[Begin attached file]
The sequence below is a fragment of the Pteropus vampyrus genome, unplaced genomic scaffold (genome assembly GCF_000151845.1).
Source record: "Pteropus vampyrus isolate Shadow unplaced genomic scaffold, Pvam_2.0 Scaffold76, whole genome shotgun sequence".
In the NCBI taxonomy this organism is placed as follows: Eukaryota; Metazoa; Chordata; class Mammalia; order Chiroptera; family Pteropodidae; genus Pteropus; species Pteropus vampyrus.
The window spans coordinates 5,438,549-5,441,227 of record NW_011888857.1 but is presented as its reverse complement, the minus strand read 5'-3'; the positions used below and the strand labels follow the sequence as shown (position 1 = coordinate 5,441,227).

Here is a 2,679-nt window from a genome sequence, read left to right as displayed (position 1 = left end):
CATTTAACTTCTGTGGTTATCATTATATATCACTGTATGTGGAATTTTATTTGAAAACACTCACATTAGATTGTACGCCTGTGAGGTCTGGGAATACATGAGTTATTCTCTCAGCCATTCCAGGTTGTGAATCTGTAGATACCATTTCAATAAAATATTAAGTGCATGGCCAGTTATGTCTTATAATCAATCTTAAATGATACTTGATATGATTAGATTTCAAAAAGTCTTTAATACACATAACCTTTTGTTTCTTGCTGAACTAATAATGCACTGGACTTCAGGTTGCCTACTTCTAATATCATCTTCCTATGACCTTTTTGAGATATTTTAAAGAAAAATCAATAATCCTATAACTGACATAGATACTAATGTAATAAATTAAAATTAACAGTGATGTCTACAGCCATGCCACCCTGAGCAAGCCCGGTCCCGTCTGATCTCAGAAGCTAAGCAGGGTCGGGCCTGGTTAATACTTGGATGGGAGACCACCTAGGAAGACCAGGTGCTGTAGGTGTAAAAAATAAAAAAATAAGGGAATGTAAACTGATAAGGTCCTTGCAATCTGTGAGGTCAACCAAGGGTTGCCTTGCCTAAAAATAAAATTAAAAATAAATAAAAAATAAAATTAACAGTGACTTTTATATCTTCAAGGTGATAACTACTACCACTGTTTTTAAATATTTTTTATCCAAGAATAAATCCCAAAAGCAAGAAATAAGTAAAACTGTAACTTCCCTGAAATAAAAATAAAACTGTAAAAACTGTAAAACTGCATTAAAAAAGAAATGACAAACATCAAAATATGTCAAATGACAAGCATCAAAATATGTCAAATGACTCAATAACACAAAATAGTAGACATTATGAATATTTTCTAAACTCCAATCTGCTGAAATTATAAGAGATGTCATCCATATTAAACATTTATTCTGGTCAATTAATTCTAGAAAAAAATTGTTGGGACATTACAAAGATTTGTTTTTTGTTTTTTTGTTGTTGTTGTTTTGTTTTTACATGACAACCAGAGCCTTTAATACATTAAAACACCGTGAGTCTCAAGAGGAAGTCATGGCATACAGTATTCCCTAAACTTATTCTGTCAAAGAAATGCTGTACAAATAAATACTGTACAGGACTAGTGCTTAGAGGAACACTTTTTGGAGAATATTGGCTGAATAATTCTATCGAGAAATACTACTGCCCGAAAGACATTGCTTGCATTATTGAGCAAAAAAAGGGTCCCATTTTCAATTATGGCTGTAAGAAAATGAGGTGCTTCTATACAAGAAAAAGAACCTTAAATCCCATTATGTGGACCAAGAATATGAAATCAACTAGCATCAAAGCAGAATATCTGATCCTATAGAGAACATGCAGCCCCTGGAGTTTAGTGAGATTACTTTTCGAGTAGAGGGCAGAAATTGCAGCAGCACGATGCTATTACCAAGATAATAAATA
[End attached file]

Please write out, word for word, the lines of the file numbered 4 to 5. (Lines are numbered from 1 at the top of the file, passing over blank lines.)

The window spans coordinates 5,438,549-5,441,227 of record NW_011888857.1 but is presented as its reverse complement, the minus strand read 5'-3'; the positions used below and the strand labels follow the sequence as shown (position 1 = coordinate 5,441,227).

Here is a 2,679-nt window from a genome sequence, read left to right as displayed (position 1 = left end):